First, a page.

Like mentioned above, cockiness can lead to complacency and a feeling that I run the show. On what ground does my confidence stand? Achievements such as harvesting a trophy animal or getting a promotion at work? Staying busy or people pleasing? This type of confidence alone isn’t healthy, but spiritual hopefulness is. I often find that it’s time to exchange my earthly confidence for one that has a stronger foundation – one that can’t be taken from me. Once I do, “I am confident of this very thing,that He who began a good work in you will perfect it until the day of Christ Jesus”. Philippians 1:6


Consistent and Smart Discipline

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Much like with the start of a new year, lots of people regularly resolve to get healthy. Likewise, hunters often resolve to hunt more successfully. For example, they seek better hunting grounds and equipment. However, fitness and hunting gurus alike will tell you that the secret to fitness or hunting success means much more than the Keto Diet or a change in bow brands. To the contrary, it comes from making healthy and consistent choices – translation, healthy habits. Though an imperfect analogy, healthy habits have a relevant relationship with the Christian life and identity. This takes us back to spiritual goal setting. It also means to employ healthy habits regularly, whether life is throwing rocks or softballs your way. Hebrews 12:11 comes to mind; “For the moment all discipline seems painful rather than pleasant, but later it yields the peaceful fruit of righteousness to those who have been trained by it.”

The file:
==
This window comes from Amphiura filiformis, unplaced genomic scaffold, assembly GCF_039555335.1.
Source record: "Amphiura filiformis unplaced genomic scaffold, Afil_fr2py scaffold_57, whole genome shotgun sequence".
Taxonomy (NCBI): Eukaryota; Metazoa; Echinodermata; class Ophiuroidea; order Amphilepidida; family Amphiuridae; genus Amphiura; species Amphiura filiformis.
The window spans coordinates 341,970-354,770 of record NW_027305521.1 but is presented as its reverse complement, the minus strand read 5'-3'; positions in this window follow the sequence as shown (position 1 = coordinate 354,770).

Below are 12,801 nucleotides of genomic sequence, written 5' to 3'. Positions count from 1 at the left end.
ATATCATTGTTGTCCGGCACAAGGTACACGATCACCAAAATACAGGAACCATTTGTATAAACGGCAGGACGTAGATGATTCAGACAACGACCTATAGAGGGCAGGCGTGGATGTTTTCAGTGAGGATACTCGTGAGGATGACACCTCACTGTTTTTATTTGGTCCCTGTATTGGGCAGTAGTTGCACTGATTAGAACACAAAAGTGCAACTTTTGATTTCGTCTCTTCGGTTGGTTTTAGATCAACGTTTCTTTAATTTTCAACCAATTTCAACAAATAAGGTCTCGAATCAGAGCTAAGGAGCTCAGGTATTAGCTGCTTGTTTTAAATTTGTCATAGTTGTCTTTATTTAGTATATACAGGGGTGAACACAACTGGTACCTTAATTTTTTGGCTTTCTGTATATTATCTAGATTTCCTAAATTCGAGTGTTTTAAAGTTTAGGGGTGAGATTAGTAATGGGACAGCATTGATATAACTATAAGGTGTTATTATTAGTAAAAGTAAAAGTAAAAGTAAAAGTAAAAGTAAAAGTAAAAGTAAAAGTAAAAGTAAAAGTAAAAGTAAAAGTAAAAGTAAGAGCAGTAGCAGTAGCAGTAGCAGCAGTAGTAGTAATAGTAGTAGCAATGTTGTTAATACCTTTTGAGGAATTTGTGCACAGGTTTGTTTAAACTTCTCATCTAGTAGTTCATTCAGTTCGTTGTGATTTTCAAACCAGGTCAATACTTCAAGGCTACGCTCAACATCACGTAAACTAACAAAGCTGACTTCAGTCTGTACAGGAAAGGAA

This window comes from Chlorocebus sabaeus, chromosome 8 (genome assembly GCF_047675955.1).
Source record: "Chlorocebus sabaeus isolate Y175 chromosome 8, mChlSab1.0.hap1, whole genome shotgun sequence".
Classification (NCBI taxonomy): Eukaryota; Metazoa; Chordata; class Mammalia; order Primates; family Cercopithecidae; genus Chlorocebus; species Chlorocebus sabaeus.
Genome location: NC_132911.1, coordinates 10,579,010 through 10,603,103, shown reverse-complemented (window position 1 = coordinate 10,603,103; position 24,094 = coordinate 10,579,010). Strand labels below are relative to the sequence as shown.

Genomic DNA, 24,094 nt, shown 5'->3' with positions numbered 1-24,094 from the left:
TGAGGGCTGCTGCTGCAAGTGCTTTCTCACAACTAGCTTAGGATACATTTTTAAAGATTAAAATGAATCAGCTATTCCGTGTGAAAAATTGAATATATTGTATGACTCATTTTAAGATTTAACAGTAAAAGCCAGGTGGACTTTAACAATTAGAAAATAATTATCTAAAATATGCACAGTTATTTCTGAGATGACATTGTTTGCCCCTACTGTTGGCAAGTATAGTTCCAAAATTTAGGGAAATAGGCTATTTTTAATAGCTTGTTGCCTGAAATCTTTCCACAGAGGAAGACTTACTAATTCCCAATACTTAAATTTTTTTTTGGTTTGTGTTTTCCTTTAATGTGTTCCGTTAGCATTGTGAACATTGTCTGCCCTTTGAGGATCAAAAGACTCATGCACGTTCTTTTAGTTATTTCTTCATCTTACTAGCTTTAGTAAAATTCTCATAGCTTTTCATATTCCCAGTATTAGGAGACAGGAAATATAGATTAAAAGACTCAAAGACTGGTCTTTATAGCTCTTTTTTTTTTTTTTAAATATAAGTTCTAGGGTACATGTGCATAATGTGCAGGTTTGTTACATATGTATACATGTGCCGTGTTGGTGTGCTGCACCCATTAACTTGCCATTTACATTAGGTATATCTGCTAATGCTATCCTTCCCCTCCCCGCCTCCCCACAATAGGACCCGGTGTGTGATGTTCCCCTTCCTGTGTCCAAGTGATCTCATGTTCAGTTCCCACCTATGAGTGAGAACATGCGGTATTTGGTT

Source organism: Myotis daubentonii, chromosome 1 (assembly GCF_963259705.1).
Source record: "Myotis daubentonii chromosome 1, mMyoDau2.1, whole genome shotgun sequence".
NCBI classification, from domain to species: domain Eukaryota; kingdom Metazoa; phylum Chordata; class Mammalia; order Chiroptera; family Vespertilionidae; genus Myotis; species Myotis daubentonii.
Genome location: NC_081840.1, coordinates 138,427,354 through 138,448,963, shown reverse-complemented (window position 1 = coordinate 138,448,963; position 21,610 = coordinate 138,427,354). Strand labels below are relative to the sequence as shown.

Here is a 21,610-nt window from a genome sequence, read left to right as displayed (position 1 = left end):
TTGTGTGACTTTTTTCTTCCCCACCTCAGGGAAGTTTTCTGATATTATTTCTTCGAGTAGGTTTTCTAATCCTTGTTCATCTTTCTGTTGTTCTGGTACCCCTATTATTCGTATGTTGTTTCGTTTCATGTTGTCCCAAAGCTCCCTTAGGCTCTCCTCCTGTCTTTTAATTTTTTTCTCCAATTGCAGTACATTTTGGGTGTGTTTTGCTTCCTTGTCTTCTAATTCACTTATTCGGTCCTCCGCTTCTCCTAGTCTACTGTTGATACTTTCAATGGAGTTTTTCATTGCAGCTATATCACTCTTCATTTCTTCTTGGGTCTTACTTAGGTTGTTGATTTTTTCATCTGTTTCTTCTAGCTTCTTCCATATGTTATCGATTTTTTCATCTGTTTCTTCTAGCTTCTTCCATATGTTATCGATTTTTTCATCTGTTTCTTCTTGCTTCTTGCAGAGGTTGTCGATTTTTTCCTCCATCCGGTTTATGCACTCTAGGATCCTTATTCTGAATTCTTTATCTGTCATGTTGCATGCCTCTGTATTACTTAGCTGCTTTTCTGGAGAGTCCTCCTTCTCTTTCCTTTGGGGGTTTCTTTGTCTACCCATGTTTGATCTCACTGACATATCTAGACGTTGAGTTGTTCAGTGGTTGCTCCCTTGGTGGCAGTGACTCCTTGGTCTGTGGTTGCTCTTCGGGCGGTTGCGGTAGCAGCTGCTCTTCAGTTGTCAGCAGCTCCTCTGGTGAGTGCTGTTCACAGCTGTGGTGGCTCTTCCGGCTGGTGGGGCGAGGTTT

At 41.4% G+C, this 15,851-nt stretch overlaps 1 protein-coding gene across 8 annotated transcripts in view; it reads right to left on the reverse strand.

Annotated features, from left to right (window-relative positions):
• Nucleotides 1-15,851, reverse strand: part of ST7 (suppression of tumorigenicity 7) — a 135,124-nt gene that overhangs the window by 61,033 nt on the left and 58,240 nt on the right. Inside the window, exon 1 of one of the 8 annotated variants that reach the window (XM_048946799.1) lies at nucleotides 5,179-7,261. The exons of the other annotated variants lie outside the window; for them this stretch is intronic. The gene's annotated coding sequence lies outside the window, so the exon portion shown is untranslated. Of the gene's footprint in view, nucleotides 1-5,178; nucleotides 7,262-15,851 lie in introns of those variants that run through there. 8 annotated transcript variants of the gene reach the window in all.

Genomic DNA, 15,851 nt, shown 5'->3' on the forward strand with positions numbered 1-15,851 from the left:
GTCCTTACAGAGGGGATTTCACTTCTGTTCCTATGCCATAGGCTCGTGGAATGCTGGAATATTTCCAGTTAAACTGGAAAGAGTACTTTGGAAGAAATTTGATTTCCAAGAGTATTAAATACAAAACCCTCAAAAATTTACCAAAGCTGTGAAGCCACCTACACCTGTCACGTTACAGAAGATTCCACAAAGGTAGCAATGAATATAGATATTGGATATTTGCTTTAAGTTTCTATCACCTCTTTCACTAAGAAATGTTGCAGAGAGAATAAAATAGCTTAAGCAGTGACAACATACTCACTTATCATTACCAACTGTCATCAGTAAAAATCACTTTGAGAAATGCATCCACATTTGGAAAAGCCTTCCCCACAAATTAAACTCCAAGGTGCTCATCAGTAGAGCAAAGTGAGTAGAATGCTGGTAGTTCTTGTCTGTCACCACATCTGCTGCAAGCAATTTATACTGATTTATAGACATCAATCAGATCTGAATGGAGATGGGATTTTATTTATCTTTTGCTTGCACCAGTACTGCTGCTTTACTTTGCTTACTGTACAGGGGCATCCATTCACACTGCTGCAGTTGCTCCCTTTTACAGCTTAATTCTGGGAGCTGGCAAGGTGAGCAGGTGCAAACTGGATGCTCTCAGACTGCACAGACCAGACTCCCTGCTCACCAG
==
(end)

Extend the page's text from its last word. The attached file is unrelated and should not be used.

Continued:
Regularly Acknowledge His Grace

No earthly person always lives a spiritually healthy lifestyle. However, it’s reassuring that, as believers, our salvation does not rest on what we do. Regardless of hunting or life success (whatever that means for you), we’re in the middle of a race that has a finish line. Most importantly, as believers, we know that Christ has confirmed that with true faith, we’ll cross that line as a winner. Unlike us, He already ran the race and did so to perfection.

Though not always fun or glamorous, it’s awesome that, following Him on earth means a more meaningful journey. And with real training, we can minimize times that are devoid of spiritual fitness along the way. The best part is that ultimately, life in eternity will entail indescribable peace and bliss. And huge whitetail bucks in my humble opinion.


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Based in Texas, Jerald Kopp is President of 1st Light Hunting Journal. His content is largely about hunting strategies and the outdoor lifestyle – often from a Christian perspective. Jerald is an avid outdoorsman with deer hunting and whitetails being by far his greatest passion. In 2005, he established the Empowerment Outfitter Network (EON) – a faith-based non-profit organization that provides hunting opportunities for disabled and terminally-ill children and youth. When not hunting, he spends his time traveling and enjoying life with Amy, his wife of 30 years. Jerald and Amy have two adult daughters and a son-in-law.